California Agriculture, February 1952
Volume 6, Number 2
Livestock diet utilization for continuous growth
Livestock diet utilization: Natural vegetation and cultivated feedstuffs should have favorable ratio to value of animal products they produce
by George H. Hart
Not available – first paragraph follows: The proper livestock diet utilizes natural vegetation and cultivated feed-stuffs to maintain continuous animal growth.
Die-back of blackberries: Study of causes and prevention of disease affecting Boysen and Young trailing blackberries
by Stephen Wilhelm , C. Emlen Scott , Richard A. Break
Not available – first paragraph follows: A die-back disease affecting primarily the Boysen and Young trailing blackberries was prevalent in nearly all berry-growing regions of California during the winters of 1947—18 and 1948—19. It did not occur, or was much reduced in severity during the 1949-50 and 1950-51 winters.
Codling moth on walnut: 1951 tests compare effectiveness of conventional and air-carrier sprayers on Payne walnuts in northern California
by A. E. Michelbacher , O. G. Bacon
Not available – first paragraph follows: Codling moth investigations in 1951 resulted in a reduction of the recommended standard lead arsenate in mixtures applied by conventional sprayers.
Pruning-time studies on grapes: Southern California investigations on relationship between vine pruning time and the so-called grape bud mite problem
by Martin M. Barnes , Chester L. Hemstreet , Charles L. Turzan
Not available – first paragraph follows: Vineyard pruning-time studies in southern California—for the season of 1950 and confirmed in 1951—have shown a relationship between pruning time in head-pruned vineyards and the incidence of so-called bud mite injury. This term was adopted in California following general acceptance of a diagnosis in which the grape bud mite, a physiological strain of Eriophyes vitis (Pgst.), was designated as the causal agent of certain growth abnormalities and crop losses in vineyards.
Virus diseases of orchids: Transmission of the virus and observation of leaf and other symptoms reveal rare diseases in California
by D. D. Jensen
An article on Cattleya Flower Breaking and Cymbidium Mosaic was published in the January, 1952, issue of California Agriculture.
Citrus rootstock problems: Recommendations change as developments within citrus industry reflect influence of rootstock on tree and fruit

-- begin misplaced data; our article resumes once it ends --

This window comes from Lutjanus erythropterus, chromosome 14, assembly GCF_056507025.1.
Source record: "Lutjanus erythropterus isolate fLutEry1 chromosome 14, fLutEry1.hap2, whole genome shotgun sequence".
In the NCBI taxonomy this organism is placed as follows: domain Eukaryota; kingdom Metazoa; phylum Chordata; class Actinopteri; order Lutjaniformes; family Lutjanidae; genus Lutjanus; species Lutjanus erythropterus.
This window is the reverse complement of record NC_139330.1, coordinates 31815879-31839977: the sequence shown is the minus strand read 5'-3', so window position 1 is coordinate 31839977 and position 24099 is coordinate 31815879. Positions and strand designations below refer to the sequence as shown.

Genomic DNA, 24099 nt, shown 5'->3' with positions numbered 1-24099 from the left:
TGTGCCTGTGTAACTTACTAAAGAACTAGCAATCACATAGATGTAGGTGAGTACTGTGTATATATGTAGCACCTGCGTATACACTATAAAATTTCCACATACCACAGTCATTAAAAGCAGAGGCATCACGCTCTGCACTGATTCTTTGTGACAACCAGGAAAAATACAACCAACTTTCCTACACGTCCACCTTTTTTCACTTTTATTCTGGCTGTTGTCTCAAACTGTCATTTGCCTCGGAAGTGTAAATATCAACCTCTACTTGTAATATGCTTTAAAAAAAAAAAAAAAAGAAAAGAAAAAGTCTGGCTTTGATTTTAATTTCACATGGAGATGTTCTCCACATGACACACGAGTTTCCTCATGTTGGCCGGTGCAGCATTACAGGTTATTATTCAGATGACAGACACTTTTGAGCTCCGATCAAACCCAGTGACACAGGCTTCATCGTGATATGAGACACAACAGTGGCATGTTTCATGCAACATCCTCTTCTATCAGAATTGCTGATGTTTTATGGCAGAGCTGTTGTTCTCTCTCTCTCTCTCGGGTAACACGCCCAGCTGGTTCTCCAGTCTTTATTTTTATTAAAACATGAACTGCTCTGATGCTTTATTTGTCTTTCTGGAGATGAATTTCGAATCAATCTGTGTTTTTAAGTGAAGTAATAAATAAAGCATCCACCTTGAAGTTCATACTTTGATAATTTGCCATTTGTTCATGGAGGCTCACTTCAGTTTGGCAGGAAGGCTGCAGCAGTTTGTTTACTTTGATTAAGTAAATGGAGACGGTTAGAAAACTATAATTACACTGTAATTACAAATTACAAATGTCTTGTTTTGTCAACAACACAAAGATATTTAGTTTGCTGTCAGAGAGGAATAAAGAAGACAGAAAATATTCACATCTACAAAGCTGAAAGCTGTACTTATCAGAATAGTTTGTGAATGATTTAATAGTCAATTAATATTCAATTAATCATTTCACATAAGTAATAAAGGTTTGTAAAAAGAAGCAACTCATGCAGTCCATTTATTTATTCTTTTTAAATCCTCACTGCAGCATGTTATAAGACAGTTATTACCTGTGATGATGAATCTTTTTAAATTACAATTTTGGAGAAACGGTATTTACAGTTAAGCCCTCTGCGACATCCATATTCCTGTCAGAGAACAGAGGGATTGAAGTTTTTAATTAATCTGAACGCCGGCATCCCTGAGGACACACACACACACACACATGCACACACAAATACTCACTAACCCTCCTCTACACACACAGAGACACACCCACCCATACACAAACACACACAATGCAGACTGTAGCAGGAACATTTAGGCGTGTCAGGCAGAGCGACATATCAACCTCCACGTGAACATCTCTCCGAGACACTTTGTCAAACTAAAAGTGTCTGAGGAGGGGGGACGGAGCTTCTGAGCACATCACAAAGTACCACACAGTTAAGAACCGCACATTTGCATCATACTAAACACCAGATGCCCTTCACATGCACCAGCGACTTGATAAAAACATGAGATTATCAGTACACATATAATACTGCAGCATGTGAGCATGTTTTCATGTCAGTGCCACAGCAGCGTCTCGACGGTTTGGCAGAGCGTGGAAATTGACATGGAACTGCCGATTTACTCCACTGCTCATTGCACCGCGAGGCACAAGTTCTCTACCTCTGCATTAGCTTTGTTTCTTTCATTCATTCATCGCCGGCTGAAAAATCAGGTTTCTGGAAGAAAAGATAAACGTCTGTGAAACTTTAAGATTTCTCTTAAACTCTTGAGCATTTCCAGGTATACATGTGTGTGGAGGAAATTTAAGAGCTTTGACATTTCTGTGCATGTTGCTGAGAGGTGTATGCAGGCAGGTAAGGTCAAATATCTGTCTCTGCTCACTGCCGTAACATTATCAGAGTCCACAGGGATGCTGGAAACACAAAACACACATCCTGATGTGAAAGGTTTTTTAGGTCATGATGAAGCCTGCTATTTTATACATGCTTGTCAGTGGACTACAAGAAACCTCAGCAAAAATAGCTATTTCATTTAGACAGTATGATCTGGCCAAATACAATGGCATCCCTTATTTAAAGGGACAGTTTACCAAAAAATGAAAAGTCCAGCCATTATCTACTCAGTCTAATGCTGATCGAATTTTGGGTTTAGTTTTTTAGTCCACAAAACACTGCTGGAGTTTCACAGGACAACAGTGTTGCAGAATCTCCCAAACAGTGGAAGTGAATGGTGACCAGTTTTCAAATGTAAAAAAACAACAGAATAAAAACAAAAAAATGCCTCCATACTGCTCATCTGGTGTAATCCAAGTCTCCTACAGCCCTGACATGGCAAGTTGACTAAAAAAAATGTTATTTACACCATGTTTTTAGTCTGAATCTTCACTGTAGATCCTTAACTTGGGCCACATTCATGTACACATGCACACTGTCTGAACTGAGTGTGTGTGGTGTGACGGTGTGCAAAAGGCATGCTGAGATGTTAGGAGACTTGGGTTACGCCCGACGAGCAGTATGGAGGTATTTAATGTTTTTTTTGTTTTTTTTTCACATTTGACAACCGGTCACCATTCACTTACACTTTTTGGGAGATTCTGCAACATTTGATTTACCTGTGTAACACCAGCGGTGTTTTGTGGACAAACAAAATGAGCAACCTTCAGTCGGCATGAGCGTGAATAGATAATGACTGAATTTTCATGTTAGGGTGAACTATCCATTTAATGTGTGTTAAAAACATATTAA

by W. P. Bitters , L. D. Batchelor
Not available – first paragraph follows: The citrus rootstock problem in California has changed since the recent advent of quick decline and must be re-evaluated.
Citrus-root nematode: Effects on young lemon and orange trees studied in inoculation tests under controlled conditions
by R. C. Baines , O. F. Clarke
Not available – first paragraph follows: The citrus-root nematode—Tylenchulus semipenetrans—appears to affect the growth of young citrus trees in four ways: it may injure the bark of the roots; remove plant nutrients during feeding; impair the normal growth and functioning of the roots; and possibly inject a toxic material into the tree. Recently, investigations were undertaken to determine the effects of the nematode on young lemon and orange trees growing under controlled conditions, and to establish the causal relationship of the nematode to the frequent failure of young citrus trees to grow satisfactorily when planted on old citrus soils.
Cantaloupe fruit set: Relationship to fertilization, seed development, and fruit growth studied to determine causes of drop
by Louis K. Mann , Jeanette Robinson
Not available – first paragraph follows: Cantaloupe fruit set may be increased by removing competing fruits from the same vine, and by relying on insect pollination.
The pink bollworm: Insect pest of cotton thrives in dry climates and is difficult to control by application of insecticides
by Gordon L. Smith
Not available – first paragraph follows: The pink bollworm is the most serious insect threat to the production of cotton in California.
Fresh chicken meat: Survey of retail stores in Los Angeles area reveals prices to be unreliable guides to meat quality
by Kenneth D. Naden, George A. Jackson